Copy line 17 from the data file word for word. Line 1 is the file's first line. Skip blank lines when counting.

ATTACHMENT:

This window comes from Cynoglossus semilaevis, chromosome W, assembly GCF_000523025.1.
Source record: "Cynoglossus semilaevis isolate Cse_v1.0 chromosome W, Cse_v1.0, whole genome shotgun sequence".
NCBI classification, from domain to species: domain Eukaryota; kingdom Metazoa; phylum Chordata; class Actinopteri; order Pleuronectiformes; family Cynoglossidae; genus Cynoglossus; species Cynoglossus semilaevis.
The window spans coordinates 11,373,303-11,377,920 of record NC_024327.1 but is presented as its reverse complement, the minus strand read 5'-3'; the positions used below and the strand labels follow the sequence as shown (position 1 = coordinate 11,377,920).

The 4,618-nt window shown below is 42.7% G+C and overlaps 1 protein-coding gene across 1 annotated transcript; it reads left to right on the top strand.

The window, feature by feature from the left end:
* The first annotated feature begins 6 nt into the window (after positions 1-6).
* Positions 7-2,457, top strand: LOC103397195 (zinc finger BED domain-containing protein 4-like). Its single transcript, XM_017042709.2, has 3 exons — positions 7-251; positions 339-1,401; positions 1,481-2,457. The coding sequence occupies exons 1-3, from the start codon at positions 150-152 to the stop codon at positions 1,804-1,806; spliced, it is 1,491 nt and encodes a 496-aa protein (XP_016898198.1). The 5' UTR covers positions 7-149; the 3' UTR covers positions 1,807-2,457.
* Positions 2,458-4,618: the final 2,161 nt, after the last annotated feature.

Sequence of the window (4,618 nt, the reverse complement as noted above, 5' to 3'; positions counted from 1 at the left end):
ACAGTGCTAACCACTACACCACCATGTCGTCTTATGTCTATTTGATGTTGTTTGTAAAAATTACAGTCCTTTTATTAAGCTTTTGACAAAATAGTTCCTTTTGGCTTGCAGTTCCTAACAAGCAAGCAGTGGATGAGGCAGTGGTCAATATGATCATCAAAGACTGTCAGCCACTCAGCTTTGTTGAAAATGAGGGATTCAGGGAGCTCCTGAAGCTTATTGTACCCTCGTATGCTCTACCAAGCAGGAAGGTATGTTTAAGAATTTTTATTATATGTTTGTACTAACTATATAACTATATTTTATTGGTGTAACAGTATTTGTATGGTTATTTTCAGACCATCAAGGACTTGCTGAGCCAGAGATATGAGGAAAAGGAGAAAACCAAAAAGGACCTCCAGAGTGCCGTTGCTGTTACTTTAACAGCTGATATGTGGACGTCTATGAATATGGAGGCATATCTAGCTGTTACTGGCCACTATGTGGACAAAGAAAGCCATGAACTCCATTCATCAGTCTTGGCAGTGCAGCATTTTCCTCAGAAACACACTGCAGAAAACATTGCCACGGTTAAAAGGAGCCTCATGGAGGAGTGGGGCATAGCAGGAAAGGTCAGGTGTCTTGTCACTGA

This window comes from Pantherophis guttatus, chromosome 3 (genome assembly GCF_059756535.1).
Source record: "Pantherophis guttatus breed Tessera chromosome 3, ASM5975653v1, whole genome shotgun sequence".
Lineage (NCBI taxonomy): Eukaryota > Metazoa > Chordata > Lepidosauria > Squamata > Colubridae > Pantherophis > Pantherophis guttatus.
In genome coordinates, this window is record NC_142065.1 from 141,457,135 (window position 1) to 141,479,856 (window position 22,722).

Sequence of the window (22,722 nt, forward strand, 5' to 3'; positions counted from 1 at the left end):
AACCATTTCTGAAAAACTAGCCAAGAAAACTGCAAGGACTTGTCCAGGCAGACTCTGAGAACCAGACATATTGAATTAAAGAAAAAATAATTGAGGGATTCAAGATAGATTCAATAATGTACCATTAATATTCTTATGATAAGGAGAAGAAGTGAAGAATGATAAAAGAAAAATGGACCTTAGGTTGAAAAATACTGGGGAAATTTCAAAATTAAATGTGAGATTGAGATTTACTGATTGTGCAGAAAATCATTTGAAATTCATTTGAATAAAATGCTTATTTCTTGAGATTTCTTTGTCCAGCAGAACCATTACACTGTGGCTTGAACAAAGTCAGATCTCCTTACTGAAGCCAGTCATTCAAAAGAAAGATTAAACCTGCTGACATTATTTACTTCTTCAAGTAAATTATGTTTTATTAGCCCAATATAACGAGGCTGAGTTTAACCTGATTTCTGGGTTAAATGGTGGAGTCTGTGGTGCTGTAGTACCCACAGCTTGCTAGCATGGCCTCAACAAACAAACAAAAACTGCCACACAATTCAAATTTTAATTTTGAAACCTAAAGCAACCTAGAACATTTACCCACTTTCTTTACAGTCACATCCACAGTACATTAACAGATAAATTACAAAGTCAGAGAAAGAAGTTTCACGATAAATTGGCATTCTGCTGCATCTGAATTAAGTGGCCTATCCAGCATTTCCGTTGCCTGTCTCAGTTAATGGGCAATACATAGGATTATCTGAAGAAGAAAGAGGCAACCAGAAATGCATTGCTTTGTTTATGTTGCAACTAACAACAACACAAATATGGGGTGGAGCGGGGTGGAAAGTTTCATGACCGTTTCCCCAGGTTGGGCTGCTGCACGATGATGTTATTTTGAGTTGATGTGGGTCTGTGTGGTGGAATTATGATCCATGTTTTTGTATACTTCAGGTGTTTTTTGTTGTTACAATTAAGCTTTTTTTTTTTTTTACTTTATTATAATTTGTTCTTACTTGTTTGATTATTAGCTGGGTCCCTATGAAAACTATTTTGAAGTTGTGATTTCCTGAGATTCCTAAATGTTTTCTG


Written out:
AACCATTTCTGAAAAACTAGCCAAGAAAACTGCAAGGACTTGTCCAGGCAGACTCTGAGAACCAGACATATTGAATTAAAGAAAAAATAATTGAGGGATTCAAGATAGATTCAATAATGTACCATTAATATTCTTATGATAAGGAGAAGAAGTGAAGAATGATAAAAGAAAAATGGACCTTAGGTTGAAAAATACTGGGGAAATTTCAAAATTAAATGTGAGATTGAGATTTACTGATTGTGCAGAAAATCATTTGAAATTCATTTGAATAAAATGCTTATTTCTTGAGATTTCTTTGTCCAGCAGAACCATTACACTGTGGCTTGAACAAAGTCAGATCTCCTTACTGAAGCCAGTCATTCAAAAGAAAGATTAAACCTGCTGACATTATTTACTTCTTCAAGTAAATTATGTTTTATTAGCCCAATATAACGAGGCTGAGTTTAACCTGATTTCTGGGTTAAATGGTGGAGTCTGTGGTGCTGTAGTACCCACAGCTTGCTAGCATGGCCTCAACAAACAAACAAAAACTGCCACACAATTCAAATTTTAATTTTGAAACCTAAAGCAACCTAGAACATTTACCCACTTTCTTTACAGTCACATCCACAGTACATTAACAGATAAATTACAAAGTCAGAGAAAGAAGTTTCACGATAAATTGGCATTCTGCTGCATCTGAATTAAGTGGCCTATCCAGCATTTCCGTTGCCTGTCTCAGTTAATGGGCAATACATAGGATTATCTGAAGAAGAAAGAGGCAACCAGAAATGCATTGCTTTGTTTATGTTGCAACTAACAACAACACAAATATGGGGTGGAGCGGGGTGGAAAGTTTCATGACCGTTTCCCCAGGTTGGGCTGCTGCACGATGATGTTATTTTGAGTTGATGTGGGTCTGTGTGGTGGAATTATGATCCATGTTTTTGTATACTTCAGGTGTTTTTTGTTGTTACAATTAAGCTTTTTTTTTTTTTTACTTTATTATAATTTGTTCTTACTTGTTTGATTATTAGCTGGGTCCCTATGAAAACTATTTTGAAGTTGTGATTTCCTGAGATTCCTAAATGTTTTCTG